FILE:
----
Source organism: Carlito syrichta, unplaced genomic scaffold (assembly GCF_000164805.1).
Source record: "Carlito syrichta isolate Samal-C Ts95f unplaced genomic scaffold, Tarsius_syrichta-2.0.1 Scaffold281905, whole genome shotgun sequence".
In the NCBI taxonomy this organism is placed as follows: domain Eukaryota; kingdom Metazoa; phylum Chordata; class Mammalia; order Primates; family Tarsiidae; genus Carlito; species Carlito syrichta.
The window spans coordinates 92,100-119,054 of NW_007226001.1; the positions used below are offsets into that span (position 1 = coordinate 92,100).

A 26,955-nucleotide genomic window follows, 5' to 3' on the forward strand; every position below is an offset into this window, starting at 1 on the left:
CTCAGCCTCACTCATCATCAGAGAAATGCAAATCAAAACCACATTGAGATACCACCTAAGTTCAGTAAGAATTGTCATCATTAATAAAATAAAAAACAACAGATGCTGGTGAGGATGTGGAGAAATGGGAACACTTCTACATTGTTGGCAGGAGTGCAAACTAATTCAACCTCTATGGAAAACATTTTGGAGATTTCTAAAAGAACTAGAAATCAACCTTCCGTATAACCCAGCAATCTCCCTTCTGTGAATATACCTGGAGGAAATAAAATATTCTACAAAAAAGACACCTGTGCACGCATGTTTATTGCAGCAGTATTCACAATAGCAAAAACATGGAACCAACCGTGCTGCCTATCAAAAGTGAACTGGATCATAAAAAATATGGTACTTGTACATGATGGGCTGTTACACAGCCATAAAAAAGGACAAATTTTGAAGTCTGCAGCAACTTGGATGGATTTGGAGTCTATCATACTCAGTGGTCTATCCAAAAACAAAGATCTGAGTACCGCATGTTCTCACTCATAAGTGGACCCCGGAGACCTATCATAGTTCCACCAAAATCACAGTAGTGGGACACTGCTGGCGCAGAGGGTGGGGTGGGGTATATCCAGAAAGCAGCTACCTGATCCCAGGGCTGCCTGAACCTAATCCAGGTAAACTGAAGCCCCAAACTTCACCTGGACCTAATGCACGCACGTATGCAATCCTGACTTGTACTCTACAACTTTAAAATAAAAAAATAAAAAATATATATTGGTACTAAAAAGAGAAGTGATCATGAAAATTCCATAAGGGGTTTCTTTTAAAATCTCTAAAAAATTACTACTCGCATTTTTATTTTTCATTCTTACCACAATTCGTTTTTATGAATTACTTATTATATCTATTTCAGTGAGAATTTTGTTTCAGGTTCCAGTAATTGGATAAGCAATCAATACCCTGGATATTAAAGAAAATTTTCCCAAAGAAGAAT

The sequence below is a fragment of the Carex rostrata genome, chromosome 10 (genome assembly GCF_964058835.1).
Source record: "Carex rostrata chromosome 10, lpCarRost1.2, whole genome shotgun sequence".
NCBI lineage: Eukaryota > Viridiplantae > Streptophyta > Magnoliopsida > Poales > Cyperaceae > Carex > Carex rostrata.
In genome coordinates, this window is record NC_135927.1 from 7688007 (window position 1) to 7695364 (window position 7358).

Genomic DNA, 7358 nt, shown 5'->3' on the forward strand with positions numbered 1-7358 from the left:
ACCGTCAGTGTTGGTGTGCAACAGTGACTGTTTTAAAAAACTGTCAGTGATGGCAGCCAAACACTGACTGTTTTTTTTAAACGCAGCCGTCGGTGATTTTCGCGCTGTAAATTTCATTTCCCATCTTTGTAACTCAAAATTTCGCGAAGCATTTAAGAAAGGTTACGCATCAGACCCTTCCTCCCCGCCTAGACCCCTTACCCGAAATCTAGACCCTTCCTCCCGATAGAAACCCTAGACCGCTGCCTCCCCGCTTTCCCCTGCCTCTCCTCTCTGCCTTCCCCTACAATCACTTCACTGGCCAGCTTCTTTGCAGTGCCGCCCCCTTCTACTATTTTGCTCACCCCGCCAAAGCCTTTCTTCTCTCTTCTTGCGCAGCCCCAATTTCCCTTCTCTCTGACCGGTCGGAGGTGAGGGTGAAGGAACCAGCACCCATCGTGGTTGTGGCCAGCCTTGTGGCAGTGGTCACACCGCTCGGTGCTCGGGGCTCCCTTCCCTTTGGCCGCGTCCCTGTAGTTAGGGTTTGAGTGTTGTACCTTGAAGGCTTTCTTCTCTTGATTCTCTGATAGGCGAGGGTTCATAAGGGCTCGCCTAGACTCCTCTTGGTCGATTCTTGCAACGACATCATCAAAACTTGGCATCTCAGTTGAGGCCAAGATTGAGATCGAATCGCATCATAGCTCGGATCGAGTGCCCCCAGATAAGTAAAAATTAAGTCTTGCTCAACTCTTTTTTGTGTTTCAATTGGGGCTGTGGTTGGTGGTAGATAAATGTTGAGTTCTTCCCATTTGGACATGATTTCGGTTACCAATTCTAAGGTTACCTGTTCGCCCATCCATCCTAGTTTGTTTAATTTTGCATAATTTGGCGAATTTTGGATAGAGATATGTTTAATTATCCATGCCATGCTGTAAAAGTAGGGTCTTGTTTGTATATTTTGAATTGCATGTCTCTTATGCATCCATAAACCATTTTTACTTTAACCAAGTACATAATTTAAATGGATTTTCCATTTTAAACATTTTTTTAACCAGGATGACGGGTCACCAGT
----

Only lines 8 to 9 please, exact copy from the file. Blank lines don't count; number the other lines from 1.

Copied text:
Source record: "Carex rostrata chromosome 10, lpCarRost1.2, whole genome shotgun sequence".
NCBI lineage: Eukaryota > Viridiplantae > Streptophyta > Magnoliopsida > Poales > Cyperaceae > Carex > Carex rostrata.